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Volunteer who parked on posh Edinburgh street finds note on van saying it is 'lowering the tone of the area'


A charity worker received a note requesting that he stop parking his van on a wealthy Edinburgh street because it "lowered the tone of the area."
Bradley Walsh, who organises free boxing classes for underprivileged kids, found the snooty letter stuck to the side of his van which was parked on Drumsheugh Gardens, an upmarket area in the west of the city.
It read: "To the driver, please can you stop parking this van outside my new flat as it is lowering the tone of the area please."
"Also advertising trailer. Keep it for ind. Estate, not the Newtown. Thank you."
The letter was signed by "Brian and Bill", two residents believed to live in a posh, multi-million pound townhouse on a nearby street.
The van and trailer promotes voluntary organisation Edinburgh Helping Hands, and includes Trainspotting novelist Irvine Welsh as one of its supporters.
Bradley posted a photograph of the note on his Holyrood Boxing Gym Facebook page, writing: "After six weeks of relentless work, it's always nice to be reminded that you are doing good..."
"I've offered to help Brian and Bill buy a castle with private grounds to keep the peasants out of sight.
"Absolute clowns."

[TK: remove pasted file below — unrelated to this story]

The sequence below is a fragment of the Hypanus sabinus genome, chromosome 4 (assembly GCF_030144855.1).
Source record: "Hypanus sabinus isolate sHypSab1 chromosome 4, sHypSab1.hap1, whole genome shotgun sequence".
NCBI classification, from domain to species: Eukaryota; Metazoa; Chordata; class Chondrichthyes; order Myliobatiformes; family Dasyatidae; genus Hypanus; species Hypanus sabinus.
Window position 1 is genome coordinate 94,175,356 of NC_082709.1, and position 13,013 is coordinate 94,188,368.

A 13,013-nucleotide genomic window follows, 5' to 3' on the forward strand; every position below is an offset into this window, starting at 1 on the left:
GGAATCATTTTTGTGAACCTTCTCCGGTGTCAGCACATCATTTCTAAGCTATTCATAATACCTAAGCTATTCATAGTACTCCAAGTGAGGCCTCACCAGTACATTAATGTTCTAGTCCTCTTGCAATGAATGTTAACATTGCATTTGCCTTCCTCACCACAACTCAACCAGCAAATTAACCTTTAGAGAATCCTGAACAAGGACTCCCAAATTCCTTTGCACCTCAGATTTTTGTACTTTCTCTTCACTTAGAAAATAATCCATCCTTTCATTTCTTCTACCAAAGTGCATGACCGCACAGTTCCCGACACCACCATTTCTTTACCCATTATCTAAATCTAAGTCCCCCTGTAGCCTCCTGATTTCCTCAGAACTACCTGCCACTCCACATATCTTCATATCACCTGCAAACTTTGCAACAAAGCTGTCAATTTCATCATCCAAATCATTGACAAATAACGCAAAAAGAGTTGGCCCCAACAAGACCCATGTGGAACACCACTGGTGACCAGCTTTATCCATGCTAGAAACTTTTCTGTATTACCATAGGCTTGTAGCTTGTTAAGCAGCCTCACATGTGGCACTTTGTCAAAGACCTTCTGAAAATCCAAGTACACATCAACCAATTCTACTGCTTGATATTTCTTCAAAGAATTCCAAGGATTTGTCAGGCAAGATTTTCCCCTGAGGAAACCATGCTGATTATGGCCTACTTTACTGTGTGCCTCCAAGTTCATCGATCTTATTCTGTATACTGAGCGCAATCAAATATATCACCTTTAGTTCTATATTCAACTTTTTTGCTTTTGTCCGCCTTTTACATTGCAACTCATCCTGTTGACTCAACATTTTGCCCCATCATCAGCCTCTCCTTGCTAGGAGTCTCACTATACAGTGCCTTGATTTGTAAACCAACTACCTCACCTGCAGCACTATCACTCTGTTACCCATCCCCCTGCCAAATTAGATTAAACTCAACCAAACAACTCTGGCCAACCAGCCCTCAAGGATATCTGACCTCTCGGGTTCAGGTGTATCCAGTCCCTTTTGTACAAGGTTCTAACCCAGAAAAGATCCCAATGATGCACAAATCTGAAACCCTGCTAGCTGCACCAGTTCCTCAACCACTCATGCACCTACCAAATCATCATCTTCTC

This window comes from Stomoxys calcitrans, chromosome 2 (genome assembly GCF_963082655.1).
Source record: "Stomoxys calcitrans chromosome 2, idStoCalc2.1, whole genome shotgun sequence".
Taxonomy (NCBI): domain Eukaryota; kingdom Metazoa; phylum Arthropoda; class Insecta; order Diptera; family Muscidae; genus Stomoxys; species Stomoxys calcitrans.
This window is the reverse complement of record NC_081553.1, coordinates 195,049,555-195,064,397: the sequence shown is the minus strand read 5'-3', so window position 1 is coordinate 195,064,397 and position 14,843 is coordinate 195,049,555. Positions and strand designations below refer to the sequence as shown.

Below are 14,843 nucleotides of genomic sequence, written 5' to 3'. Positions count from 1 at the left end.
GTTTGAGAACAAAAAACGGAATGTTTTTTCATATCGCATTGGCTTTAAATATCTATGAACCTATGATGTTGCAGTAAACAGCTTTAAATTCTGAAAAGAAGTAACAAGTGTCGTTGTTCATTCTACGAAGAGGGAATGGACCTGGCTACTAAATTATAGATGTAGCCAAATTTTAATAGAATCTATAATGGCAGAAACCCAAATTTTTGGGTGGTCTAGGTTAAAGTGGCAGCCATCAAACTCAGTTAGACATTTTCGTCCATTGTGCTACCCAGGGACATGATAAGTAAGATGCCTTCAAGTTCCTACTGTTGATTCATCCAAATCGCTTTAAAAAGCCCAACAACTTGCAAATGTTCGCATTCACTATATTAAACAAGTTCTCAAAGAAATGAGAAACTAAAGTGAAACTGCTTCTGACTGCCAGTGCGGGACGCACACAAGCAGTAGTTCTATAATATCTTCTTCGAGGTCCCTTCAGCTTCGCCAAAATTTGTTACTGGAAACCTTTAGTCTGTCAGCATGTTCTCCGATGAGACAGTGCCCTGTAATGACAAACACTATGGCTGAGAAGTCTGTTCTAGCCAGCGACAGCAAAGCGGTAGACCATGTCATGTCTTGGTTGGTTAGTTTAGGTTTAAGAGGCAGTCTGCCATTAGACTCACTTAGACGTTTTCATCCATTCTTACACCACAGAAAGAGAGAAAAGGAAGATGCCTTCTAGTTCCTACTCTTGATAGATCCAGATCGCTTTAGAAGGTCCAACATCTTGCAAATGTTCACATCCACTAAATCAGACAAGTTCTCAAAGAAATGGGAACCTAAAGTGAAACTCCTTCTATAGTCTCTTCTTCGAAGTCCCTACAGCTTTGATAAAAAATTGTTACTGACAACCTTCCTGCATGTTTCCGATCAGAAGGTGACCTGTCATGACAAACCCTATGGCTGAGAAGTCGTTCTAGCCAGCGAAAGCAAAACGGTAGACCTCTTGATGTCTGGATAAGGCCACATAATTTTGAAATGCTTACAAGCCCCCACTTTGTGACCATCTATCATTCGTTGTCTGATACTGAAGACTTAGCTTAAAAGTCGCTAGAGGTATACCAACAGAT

The note was met with an angry response by social media users who branded the two authors as 'snobs.'
Juliette Jones wrote: "Brian and Bill being are snobs and also missing the point of advertising."
Another follower, known as Bruce Wayne said: "'Lowering the tone"....absolute pair of ****."
Tristan Price Williams wrote: "Bet they wish they hadn't done that. W ***** s!"
"The fact he's been tagged into this I'm sure embarrasses him and lets face it Brian didn't give a s*** about Bill when it was 'my new flat'."
Irvine Welsh himself joined in, joking: "Rumours that I'm Brian are totally unfounded. Irvine Welsh aka Bill.
Bradley Welsh revealed he now lives about "25 paces" away from Brian and Bill on Chester Street, although he doesn't know them.
Bradley, whose football casual past resulted in him serving jail time and who used boxing to transform his life, added: "I put up the post to shine a light on what some people are like.
"This is Edinburgh. I think the post resonates with people. There's an upper class and a working class and the divide is very much there.
"Anyone with a brain can see the difference between rich and poor.
"You would think they would read the side of the side of the trailer, or look up the organisation and see what we do.
"Who would have the audacity to do that?" .
"I'll just keep doing what I'm doing, providing opportunities for kids in the area."

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